Yesterday was my first day on the town on my own. On Wednesday, I was ferried around town with another group of Salone newbies, but yesterday was all me (with lots of advice and help from people who had been here longer, of course)… and it was quite the day.
I woke up feeling TERRIBLE – the usual gastrointestinal unpleasantness that comes along with international travel. I sat on the back porch until noon, gazing out at the palm trees and mango trees and other unidentifiable tropical plants. The landlords (who live upstairs) have a goat and some chickens – which just hatched some chicks. I watched the chicks chirp their way around, following their mother, and talked to my mum on the phone for awhile… then dragged myself up, into clothes and out the door.
Our house is at the bottom of a big hill, so the first stage of any journey out of the house is a 3-minute climb on uneven footing. Once at the top, the city begins – taxis whizzing by, vendors on the street selling food, little hole-in-the-wall shops selling everything from cell phone minutes to bread. I walked up to the Internet cafe (about 5 minutes away) to plug in my laptop and send some emails. While I was sitting there, Alex called – and from our conversation the man next to me gleaned that I was a student. When I hung up, he asked what I was studying and I said I was in Sierra Leone to interview journalists. He said he used to be one, and had written a report for the Clingendael Institute in the Netherlands about the media, human rights and justice in Sierra Leone. “Wait,” I said, opening a PDF on my netbook. “Do you mean THIS report?”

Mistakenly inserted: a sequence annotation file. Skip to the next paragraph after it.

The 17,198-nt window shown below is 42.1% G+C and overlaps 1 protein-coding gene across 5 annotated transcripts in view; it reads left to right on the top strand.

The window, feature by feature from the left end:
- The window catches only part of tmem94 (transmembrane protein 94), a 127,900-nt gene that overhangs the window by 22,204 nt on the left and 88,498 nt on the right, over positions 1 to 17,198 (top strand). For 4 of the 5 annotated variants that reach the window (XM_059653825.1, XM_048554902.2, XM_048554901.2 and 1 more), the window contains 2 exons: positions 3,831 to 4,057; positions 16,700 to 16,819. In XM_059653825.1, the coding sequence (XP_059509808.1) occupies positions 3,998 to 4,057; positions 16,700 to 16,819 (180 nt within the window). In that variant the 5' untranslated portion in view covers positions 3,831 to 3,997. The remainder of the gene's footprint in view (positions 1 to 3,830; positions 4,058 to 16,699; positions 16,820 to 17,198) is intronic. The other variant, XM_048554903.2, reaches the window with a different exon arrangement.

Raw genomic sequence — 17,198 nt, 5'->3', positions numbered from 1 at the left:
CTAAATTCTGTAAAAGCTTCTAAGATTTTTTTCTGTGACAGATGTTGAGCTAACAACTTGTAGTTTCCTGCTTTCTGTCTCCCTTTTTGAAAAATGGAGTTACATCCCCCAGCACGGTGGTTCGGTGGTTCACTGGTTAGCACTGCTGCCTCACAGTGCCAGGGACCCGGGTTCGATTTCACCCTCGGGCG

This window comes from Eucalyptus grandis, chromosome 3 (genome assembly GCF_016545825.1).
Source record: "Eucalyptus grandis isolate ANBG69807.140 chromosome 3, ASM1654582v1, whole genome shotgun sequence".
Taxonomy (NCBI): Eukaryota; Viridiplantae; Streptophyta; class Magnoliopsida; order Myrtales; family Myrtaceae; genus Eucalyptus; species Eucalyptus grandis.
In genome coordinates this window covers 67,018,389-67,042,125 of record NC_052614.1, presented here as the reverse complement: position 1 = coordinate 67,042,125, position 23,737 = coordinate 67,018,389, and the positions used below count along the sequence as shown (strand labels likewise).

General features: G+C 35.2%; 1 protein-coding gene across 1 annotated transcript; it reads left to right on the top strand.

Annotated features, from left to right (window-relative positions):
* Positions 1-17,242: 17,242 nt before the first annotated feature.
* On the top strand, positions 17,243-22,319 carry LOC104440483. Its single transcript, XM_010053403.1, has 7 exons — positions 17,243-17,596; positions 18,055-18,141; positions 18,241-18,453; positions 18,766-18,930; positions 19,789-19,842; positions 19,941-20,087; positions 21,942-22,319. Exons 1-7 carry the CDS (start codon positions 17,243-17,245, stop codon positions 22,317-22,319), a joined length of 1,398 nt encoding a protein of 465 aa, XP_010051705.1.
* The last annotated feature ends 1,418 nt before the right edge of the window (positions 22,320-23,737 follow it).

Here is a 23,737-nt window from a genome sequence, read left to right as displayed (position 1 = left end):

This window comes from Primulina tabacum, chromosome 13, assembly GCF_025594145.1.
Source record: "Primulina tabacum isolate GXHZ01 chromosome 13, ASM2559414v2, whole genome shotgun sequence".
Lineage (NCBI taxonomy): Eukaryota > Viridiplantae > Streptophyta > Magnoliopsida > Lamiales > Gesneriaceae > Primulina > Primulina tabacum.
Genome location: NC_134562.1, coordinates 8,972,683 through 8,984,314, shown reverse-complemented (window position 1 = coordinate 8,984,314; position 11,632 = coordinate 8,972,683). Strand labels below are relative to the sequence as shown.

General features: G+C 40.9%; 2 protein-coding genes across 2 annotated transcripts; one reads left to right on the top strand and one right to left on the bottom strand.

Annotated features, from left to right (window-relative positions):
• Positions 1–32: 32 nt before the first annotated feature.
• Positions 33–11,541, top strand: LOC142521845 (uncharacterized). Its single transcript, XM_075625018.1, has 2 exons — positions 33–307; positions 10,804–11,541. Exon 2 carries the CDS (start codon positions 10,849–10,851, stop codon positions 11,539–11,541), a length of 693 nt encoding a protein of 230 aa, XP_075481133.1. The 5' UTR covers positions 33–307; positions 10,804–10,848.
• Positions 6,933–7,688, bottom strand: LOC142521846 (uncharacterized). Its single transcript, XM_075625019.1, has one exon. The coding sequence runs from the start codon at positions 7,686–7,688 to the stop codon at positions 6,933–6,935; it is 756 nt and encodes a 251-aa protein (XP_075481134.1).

I had just met the man who authored the report upon which I based half my thesis proposal.
I got his phone number and set up to interview him some time in the next few days.
Later, I managed to take a public taxi downtown on my own. Public taxis are cars that drive general routes, you just flag one down and tell them where you want to go – if they’re going your way you get in, and they drop people off and pick them up as they go. I met Stephen and he told me a little about the lay of the land of journalism in Salone, gave me some books to read, and then invited me up to watch the manifestos (campaign speeches) for the student president elections at Fourah Bay College, where he teaches in their mass communication department.